On the heels of the public launch of the Madison Avenue Project, and a recent study that exposed pervasive racial bias in America’s ad industry, the NAACP has sent a letter to Procter & Gamble Chairman of the Board/CEO A.G. Lafley asking the big budget advertiser require their agencies to use diverse teams in creative and account management positions. In addition to Procter & Gamble, which spent $5.2 billion on advertising in 2007, the NAACP has also issued letters to AT&T, Verizon, General Motors, Time Warner, Ford, GlaxoSmith Kline, Johnson & Johnson, Disney, Unilever, Sprint Nextel, GE, Toyota, Chrysler, Sony, L’Oreal, Sears, Kraft Foods, Bank of America, Nissan, Macy’s, Anheuser Busch InBev, Honda, Viacom and Berkshire, as the 25 highest budget advertisers in 2007. Together, these 25 firms spent $52.6 billion on advertising in 2007.
The letter, from NAACP Interim General Counsel Angela Ciccolo, requests that each company, identify a senior exec to serve as a point of contact on the issue of racial bias in the advertising industry and to meet promptly with the NAACP. It states, “The initial emphasis in the Madison Avenue Project is the Big Four holding companies that dominate the industry — Omnicon, WPP, Interpublic and Publicis…[We] seek your support as the NAACP works to fight discrimination in the advertising industry.”
The initiative comes two months after representatives of the NAACP attended a news conference in New York called by Cyrus Mehri, a lawyer with a track record of extracting large settlements on behalf of employees who believed they had been the victims of racial discrimination. Mehri announced the Madison Avenue Project at the news conference, which addresses possible discrimination at the agencies in hiring, compensation, assignments and promotions of and for black employees and potential employees.
The ad industry has responded to by pointing to many efforts to increase the number of black employees at agencies. The most recent was the appointment on last week of Adrianne C. Smith as executive director for the Center for Excellence in Advertising at Howard University. The center was founded in September with an initial $250,000 grant from the American Association of Advertising Agencies and is being managed by the John H. Johnson School of Communications at Howard.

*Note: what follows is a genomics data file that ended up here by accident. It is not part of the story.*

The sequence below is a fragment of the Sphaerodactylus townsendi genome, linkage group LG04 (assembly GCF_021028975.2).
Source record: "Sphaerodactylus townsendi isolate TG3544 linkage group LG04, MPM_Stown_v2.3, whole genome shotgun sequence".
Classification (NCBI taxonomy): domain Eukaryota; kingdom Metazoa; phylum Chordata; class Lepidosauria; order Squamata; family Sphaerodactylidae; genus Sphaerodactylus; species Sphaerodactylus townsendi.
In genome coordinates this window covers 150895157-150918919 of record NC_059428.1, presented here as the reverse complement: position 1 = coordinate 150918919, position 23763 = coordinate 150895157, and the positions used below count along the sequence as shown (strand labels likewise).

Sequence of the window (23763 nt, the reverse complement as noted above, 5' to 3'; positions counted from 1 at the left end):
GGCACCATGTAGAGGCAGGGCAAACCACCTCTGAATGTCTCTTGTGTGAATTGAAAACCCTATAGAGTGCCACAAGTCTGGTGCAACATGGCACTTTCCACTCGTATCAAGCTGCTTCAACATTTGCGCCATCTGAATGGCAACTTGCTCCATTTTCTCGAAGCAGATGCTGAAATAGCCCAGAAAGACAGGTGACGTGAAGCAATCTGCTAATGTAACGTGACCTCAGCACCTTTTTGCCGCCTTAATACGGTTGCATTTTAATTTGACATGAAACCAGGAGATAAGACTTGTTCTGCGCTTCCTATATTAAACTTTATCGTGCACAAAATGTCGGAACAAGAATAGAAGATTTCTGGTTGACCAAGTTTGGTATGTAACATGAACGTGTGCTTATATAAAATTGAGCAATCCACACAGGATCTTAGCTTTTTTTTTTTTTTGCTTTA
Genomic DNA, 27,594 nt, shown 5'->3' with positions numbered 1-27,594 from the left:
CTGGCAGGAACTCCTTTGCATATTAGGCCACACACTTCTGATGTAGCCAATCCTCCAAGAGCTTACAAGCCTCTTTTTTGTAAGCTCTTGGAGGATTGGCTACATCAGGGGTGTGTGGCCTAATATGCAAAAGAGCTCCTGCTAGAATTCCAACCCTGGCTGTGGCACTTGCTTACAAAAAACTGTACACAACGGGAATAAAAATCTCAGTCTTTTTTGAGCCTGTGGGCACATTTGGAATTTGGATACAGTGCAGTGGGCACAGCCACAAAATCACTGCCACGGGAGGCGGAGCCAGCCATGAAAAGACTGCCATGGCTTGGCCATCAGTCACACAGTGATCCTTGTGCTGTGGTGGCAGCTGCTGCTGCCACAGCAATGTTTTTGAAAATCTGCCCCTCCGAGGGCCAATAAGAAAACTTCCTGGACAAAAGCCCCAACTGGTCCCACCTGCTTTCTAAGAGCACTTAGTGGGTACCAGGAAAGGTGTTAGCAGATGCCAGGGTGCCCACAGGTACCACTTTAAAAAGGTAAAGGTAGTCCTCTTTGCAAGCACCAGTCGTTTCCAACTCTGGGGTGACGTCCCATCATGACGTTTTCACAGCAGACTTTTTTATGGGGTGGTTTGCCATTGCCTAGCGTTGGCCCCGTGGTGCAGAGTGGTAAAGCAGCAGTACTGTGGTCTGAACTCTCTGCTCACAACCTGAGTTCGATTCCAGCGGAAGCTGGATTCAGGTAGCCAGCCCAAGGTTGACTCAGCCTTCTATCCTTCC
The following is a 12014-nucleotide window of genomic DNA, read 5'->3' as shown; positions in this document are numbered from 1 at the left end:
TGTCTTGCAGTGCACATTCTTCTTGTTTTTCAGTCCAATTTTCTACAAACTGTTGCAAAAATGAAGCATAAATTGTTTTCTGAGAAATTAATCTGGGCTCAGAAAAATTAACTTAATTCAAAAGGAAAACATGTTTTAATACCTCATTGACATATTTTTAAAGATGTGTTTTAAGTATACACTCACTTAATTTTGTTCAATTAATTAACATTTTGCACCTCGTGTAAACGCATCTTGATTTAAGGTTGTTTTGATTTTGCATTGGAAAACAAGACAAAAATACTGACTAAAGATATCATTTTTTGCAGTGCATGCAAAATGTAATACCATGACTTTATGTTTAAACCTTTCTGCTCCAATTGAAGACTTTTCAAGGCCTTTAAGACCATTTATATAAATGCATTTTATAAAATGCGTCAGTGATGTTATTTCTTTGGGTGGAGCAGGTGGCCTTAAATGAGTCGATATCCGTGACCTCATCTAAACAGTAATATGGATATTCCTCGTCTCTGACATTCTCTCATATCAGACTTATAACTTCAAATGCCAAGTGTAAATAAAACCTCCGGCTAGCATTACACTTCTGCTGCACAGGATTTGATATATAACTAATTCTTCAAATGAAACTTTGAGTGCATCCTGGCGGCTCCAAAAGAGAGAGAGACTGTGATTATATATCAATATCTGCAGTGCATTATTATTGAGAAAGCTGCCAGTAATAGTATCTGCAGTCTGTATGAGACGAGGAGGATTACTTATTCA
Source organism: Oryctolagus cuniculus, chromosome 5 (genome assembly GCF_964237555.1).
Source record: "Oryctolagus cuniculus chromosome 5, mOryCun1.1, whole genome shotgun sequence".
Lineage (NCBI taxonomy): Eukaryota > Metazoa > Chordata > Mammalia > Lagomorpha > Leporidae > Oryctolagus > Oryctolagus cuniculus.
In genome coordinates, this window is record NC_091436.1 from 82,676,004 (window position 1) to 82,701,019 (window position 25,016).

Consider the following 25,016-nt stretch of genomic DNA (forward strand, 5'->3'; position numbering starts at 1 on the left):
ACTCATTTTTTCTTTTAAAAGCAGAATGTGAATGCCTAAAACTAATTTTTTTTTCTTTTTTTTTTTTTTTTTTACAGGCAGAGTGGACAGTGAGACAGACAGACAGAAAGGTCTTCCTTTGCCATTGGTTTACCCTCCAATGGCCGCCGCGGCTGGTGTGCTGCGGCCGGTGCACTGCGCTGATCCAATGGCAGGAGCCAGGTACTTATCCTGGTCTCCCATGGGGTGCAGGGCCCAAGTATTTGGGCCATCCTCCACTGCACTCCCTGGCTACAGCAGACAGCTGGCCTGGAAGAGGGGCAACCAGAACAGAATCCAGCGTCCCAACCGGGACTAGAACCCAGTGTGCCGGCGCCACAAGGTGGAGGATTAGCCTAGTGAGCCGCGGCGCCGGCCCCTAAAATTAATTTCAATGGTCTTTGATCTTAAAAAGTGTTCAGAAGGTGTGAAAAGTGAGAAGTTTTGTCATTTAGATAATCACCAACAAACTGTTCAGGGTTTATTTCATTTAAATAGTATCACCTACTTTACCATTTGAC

Drawing upon the Madison Avenue Project study, “Research Perspectives on Race and Employment in the Advertising Industry,” which found dramatic levels of racial discrimination throughout the industry against African-American professionals within pay, hiring, promotions, assignments, and other areas, the NAACP letter states:
“African-Americans have worked in advertising since the modern American advertising industry emerged more than 100 years ago. Yet, as employment discrimination has sharply diminished across the American labor market over recent decades, systemic barriers to equal opportunity in this $31 billion a year industry have remained largely intact. Racial discrimination is 38% worse in the advertising industry than in the overall U.S. labor market, and that ‘discrimination divide’ between advertising and other U.S. industries is more than twice as large today as it was 30 years ago.”
The letter further cites specific findings including:
Black college graduates working in advertising earn $.80 for every dollar earned by their equally qualified White counterparts; based on national demographic data, 9.6% of advertising managers and professionals would be expected to be African-Americans. The actual percentage in 2008 was 5.3%, representing a difference of 7,200 executive-level jobs;
About 16% of large advertising firms employ no black managers or professionals;
Black managers and professionals in the industry are only one-tenth as likely as their White counterparts to earn $100,000 a year;
Blacks are only 62% as likely as their White counterparts to work in the powerful “creative” and “client contact” functions in advertising agencies.